G: Reach a truce.
SA: Yes. Yes.
G: You have classical training, and you've done obviously a number of French-language films.
G: What path brought you to Sally Potter's attention? How did you get cast in the film?
G: Oh. I met Sally when she was shooting The Man Who Cried. And I was cast in this film to do a gypsy—a small character. After the film was finished, we went to a wrap party. And we got to talk to each other. We talked to each other for quite a long time, because I was at that time trying to direct a play about Trojan women. And I told her my project. This comes from my mother—because of the war my father was in—she was quite lonely, my mother. So I wanted to talk about this women-loneliness because of war. So we talked about this with Sally, and a year and a half later, she called me for the five-minute project she had. And when she gave me the script, it was astonishing because I said, "How come this woman knows me so well?" So I got the script, and we did the five-minute film with her, and at that time it was Fiona Shaw that was doing "She." And then, it became a long, long—and an adventure started, because I had to work in English, and by doing, my English improved since. And I said it was a mark of trust that she gave me in order to do my work because, first of all, I mean, what brought us together is the fact that we want to do a film. So no matter where I come from, first of all, that she liked the work I did, and I like the work she did, and we wanted to tell a story about these issues without being heavy. I think the film has some deep issues but there is still a lightness in it. And it was important to go on that path and we got along. We were friends now, with Sally, and with Joan also.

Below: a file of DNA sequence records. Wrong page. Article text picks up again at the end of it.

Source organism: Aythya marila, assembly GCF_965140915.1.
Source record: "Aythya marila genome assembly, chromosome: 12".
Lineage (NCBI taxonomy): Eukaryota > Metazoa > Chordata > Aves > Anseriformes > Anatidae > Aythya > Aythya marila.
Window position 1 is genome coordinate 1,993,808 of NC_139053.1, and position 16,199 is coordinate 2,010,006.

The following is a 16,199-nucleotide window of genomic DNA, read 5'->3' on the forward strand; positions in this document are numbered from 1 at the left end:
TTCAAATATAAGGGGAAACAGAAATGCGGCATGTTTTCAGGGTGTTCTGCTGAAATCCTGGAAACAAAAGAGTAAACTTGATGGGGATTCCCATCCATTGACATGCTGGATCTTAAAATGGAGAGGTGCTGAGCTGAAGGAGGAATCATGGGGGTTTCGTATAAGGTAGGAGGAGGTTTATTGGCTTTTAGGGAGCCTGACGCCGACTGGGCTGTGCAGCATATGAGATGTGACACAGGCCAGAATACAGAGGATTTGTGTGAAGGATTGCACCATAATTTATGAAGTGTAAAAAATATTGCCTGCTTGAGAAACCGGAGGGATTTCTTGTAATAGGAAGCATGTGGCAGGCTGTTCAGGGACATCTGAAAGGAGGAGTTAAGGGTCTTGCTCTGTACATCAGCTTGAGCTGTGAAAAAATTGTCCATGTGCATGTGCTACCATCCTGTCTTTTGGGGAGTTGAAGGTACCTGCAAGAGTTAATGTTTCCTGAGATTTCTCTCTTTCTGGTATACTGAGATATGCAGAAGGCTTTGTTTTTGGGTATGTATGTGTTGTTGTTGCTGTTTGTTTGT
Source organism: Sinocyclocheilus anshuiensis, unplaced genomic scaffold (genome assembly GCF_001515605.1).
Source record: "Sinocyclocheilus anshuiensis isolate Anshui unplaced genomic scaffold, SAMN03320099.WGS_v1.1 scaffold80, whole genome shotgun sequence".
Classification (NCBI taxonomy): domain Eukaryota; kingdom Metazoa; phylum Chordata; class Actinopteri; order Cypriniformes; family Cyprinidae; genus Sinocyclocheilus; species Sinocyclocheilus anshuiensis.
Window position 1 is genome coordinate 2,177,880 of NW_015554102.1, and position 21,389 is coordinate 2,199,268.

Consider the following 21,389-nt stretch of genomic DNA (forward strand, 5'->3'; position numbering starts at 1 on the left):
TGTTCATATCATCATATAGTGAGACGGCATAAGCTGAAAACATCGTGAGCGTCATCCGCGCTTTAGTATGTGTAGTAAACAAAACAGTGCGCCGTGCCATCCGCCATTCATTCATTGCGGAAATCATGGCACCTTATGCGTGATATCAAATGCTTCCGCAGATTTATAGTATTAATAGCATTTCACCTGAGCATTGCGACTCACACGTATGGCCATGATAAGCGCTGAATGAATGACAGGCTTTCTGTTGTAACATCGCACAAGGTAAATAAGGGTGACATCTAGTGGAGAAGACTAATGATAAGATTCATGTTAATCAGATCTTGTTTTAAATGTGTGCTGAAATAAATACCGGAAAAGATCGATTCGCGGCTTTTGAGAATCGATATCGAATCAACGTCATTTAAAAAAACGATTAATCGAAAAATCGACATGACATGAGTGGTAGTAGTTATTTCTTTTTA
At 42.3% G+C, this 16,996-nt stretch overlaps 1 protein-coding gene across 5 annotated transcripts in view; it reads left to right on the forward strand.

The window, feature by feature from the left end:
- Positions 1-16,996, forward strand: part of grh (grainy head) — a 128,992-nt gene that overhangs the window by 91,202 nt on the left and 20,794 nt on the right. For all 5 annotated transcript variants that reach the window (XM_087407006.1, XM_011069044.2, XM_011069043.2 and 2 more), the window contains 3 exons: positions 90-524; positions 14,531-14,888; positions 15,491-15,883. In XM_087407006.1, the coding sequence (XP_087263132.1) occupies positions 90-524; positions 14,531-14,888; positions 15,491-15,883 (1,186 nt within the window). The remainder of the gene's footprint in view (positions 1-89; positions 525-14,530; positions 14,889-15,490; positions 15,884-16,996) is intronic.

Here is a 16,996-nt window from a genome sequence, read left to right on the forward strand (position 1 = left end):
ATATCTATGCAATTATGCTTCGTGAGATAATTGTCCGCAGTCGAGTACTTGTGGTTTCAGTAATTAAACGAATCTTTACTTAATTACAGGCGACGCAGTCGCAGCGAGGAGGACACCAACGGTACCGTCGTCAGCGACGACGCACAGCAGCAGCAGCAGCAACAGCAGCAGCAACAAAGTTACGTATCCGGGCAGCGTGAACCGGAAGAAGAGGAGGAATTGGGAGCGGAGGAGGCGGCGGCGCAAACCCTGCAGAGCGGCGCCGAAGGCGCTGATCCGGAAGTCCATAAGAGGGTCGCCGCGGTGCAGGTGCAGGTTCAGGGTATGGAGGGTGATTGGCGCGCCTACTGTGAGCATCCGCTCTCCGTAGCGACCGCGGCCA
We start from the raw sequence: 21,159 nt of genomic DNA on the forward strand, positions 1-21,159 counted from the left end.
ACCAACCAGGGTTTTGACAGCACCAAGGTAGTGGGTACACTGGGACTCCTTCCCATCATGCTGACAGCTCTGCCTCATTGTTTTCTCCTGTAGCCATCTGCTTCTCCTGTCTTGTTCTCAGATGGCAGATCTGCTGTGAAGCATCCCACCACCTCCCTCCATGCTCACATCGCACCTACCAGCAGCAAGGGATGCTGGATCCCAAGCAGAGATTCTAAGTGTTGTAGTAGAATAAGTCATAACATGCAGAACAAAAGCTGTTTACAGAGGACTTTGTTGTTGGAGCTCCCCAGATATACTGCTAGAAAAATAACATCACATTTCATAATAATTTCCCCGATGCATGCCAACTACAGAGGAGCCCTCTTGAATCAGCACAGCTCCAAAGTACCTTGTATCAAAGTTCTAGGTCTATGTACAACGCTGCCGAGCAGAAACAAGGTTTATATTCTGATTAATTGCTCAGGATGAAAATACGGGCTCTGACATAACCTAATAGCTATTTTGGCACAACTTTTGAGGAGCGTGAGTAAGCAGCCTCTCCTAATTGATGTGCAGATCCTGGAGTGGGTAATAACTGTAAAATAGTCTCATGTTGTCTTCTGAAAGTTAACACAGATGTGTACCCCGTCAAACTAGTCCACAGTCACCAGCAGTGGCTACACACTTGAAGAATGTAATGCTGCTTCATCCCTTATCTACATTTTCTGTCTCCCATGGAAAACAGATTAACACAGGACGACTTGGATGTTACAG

G: Let's talk a little bit about your preparations as an actor for a particular project. What was your preparation for this film versus, say, playing a real-life painter in Ararat?
SA: Ah. My preparation is—I knew about Gorky already because I was interested in his, you know, work. And I worked with some painters who showed me how to manipulate the brush et cetera, et cetera. And it was a speechless role, if you remember. So preparation is also to accept what is written, to accept, to say "yes," in a way, to—not to fight against, but to fight for something. Even if, in this case, there was no major disagreement with Atom, he told me things and I did it because he was right. He's a—like Sally, he's a great listener. That's one of his greatest qualities. I think great directors have this great quality—great listeners, no matter who you are—big, small, white, green, Jew, French, Chinese. When once the process of conversation is on, they really listen to you. So something happens. So for this role, my preparation—yes, I was quite often working with brush and et cetera, not to look real, but to create—and in my work I often do this—to be free of the movement, so I can work other things while my hand is painting—to work on dissociation—
G: And, for this film, you had a few weeks of rehearsal. How did you find working with verse? Since that is a relatively rare form—and, in film, certainly.
SA: Yes. It's the first. I think that it's always important when—as an actor, I have a proposal of form, which is a poetical obstacle that you have to overcome. For this, I thought that if it was like a cage, the bird inside or the tiger inside would exist—would create freedom in work, as long as there was a limit—a cage. And in this case, the verse. There's many things to say about these verses because also it was not done by aesthetic worry that Sally could have had; it was coming out of poetical necessity that she wrote this way, and that's why it was easy for us in a way. It was not difficult to play the verses because whatever, you know—it was like music and well-written and coming out of the necessity, and again, I say, it was not an aesthetic, manner-ish thing to do. And also, working with Joan was amazing because she—I must confess that she is the one who started it like—to discuss it. The film is a discussion in itself. And she could make the form disappear. So I followed my partner on this path, and we could discuss what was written.
G: I want to get to that, a little bit, the relationship with Joan. How did the two of you build the trust—for such an intimate relationship on screen?